Blog Post

@ Digital Summit: Don't Call Us M-VAS, We're Customers; Limiting Pipes, Toll Roads; MVNOs

A riveting discussion between Atanu Mandal, President of ACL Wireless, Viren Popli, VP and Head (Mobile Entertainment) of STAR India and Milind Pathak, Co-CEO and Country Manager for Buongiorno, was among the highlights of the IAMAI’s India Digital Summit. Popli, in a belligerent mood, played the devil’s advocate: “I don’t see anyone spending billions of dollars to be a Value Add. Docomo’s imode is not a value add, it’s a service. We need to redefine who we are and what we’re doing. Stop referring to us as MVAS: We are content, information and services over mobile and other delivery platform. Secondly, there is no differentiation between Internet on a PC and Internet over the mobile phone; it’s just a small laptop. Challenge is of the pipe – we have the ability to deliver much more, but we don’t have the adequate distribution. We have 350 channels on TV, but not the pipe to deliver it. On the Internet, we can’t watch YouTube seamlessly. On mobile, on some of my shows, the capacity doesn’t exist to deal with the avalanche of response sometimes. We’re all working on business models that are limited by the pipes available to us. We accept it because we feel like value added services. But we’re all customers – I’ll say this again – we’re customers of the distribution medium. We pay them money to deliver our product, even if it is as revenue share.”

Mandal countered, saying that the mobile world is significantly different from the Internet world; it’s off-deck. On-deck services like the ringback tones don’t work in the Internet world, and it constitutes around 50 percent of total VAS revenue. Popli responded by saying that the whole deck concept is a western concept, where the operator locked up the service to the device — “In India, I choose my own device. It’s a forced-into-place concept, in my view. As content providers, we should be able to survive on the basis of our ability to deliver our content and services. The operator should focus on filling up the pipe – to find new ideas. I build a toll road, and the more traffic that goes through the toll road, the more money I make. But if I sit down and value every truck, and what’s the value of what that truck is carrying so I can get a share of the trucks content, kind-of takes away from the business of building toll roads.”

Pathak decided to play the devils advocate, saying that though revenue shares are not justified, he believes that what operators are doing in emerging markets is right. “Who has said an operator should not be a part of value added services? I wouldn’t want to be judgmental about whether they have a right to be in the VAS business or not. Here the issue is – do we have an equal opportunity? Are they building an ecosystem? How many calls come to the content provider if there is a problem with their service? The consumer holds the operator responsible. The operator puts millions of dollars in advertising and network, and I go and ask for higher revenue share? Vishal Gondal of Indiagames once said that it’s our fault – it is we (content providers) who went to the operator and said if my competitor gives you 50 percent revenue share, I’ll give you 60 percent revenue share?”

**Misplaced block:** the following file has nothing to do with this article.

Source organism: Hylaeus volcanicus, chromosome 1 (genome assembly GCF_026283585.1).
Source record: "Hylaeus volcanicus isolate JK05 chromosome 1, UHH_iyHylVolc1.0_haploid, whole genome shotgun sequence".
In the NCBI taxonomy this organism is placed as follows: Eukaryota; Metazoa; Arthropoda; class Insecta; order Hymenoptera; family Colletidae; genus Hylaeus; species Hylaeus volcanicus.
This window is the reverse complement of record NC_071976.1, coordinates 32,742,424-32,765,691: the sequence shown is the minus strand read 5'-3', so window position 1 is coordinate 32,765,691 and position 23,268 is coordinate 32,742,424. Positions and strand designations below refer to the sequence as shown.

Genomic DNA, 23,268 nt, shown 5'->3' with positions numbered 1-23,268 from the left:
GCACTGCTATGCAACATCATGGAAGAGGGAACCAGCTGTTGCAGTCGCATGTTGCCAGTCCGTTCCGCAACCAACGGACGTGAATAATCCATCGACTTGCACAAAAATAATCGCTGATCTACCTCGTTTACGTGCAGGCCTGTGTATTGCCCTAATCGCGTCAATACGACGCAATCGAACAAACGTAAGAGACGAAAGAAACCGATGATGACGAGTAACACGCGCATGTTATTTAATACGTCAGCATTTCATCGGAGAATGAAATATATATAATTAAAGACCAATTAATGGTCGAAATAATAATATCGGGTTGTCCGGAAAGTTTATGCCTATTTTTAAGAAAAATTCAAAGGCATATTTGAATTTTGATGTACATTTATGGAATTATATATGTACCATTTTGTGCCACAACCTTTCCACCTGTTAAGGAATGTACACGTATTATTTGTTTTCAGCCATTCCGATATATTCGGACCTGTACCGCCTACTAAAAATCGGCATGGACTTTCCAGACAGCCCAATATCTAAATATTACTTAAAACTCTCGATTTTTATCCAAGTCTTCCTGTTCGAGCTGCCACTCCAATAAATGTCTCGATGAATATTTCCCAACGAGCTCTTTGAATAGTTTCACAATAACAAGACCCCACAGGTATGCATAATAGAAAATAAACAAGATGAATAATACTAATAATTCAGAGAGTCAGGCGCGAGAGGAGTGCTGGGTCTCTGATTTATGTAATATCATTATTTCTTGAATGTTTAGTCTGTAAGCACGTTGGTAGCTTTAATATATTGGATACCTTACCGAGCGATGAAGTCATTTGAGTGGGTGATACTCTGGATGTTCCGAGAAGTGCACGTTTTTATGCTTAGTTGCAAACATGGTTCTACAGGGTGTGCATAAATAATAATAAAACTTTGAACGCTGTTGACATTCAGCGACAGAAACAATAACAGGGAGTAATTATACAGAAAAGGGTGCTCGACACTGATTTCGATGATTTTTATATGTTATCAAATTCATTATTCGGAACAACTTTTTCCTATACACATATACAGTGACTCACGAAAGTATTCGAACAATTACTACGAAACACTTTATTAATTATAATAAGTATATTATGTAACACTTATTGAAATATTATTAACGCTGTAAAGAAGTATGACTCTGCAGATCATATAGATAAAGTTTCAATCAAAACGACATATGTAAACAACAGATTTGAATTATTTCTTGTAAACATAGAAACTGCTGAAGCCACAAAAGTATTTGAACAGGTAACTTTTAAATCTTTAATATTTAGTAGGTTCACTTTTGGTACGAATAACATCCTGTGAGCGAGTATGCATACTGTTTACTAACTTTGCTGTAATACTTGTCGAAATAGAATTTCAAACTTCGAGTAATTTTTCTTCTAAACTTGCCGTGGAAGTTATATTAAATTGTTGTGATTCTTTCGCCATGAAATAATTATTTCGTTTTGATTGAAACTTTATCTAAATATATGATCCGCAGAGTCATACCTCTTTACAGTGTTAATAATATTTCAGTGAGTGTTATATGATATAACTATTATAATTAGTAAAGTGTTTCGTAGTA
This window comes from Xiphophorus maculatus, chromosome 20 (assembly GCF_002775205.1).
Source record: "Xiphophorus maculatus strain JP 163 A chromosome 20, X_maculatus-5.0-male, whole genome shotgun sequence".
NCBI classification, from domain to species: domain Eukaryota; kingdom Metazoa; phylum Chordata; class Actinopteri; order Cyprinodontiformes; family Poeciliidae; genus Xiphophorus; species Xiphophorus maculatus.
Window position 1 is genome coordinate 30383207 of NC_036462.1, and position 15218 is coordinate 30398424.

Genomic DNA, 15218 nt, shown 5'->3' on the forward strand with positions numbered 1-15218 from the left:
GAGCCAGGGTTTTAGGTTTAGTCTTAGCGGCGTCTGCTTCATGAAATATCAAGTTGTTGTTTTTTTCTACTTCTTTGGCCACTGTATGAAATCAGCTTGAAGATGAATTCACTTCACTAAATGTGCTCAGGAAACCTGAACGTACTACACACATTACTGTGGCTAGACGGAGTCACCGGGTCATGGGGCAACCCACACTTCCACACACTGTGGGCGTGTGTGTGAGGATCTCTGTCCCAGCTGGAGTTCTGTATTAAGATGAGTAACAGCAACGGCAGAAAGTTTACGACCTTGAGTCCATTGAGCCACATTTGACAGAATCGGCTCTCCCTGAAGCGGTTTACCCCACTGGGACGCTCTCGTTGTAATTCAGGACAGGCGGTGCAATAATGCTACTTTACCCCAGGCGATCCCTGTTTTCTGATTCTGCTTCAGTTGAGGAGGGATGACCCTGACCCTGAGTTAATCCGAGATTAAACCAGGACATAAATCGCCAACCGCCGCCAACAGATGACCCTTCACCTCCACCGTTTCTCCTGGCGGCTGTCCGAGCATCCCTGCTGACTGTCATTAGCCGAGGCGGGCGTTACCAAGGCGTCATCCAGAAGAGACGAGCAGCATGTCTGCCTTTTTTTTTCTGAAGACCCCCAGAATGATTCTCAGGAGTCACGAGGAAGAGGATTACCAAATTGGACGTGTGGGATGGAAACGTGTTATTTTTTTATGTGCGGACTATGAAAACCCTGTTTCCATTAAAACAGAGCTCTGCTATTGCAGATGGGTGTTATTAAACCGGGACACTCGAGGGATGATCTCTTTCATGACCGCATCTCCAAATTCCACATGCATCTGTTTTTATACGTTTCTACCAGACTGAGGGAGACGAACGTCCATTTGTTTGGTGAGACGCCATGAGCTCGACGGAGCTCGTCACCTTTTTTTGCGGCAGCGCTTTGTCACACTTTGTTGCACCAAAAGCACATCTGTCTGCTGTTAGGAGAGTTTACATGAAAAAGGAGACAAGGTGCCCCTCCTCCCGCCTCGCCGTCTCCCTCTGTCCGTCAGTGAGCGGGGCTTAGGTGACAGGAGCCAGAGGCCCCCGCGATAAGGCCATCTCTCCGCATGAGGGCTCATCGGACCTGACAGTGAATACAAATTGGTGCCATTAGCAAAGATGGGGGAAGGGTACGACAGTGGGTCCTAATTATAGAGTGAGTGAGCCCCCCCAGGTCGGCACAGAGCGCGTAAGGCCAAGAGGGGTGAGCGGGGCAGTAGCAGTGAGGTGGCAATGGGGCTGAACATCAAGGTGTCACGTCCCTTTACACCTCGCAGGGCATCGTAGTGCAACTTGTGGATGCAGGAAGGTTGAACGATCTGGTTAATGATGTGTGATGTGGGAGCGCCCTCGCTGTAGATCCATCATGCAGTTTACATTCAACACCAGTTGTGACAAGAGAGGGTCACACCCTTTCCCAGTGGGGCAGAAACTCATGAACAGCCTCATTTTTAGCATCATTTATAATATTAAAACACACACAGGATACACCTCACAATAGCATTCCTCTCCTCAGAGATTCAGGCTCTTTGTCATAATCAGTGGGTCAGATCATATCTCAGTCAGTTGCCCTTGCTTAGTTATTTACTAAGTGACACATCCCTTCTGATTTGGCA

“But what if there’s a free service, what happens to the revenue share then?” asked Popli. Mandal responded, probably referring to MyToday: “One company started offering cricket alerts free of cost. They have a cost – they advertised a short code, and offered a free push based service. Now they’ve started getting ad revenues, with SMS inserts. They’ve invested in the market for 1-1.5 years. Now the operator themselves had paid cricket alerts, and took offense to it. The first steps in opening up the WAP/GPRS connectivity in the offline model, have been taken. That gives many of us the confidence that it will open up more.

On whether the regulator should define revenue shares, Pathak believed that the operator will, at the most define how much the consumer should be charged; they’re not going to define revenue share. Mandal pointed out the example of UAE wherein the regulator has defined that in case of on-deck services, 65 percent goes to operator, and off deck, 65 percent goes to service provider. However, in case of off deck, customer service is the responsibility of the service provider.

I asked about the advent of Mobile Virtual Network Operators (MVNOs), and how the entry of Virgin (albeit as a branding JV partner with Tata) will make a difference: Pathak said that historically, MVNOs have provided services on networks that have the capacity to give some to third party service providers to monetize. Here, with the pace of growth, the networks do not have the capacity yet. In a few years, we might allow MVNOs in the market. Virgin had launched a service in UK where one minute talktime was given free for every ad that users interacted with. They found that redemptions for brands increased from half a percent to 5 percent, which is huge. Maybe some such innovations can be brought in. Mandal expects a separate license for MVNOs, and they’ll to put in their own billing systems. Popli believes that the MVNOs time has come. “Virgin’s entry into this market is a great move. Currently we have one shoe that fits all. Today one brand services 40-50 million people; it’s been stretched. I as a consumer with an ARPU (average revenue per user) of Rs. 4000 would expect to be treated differently from a Rs. 250 ARPU. I’d like to be recognized differently, treated differently, and probably would like different services. I don’t think it will be MVNOs – it will probably be sub-branding strategy.”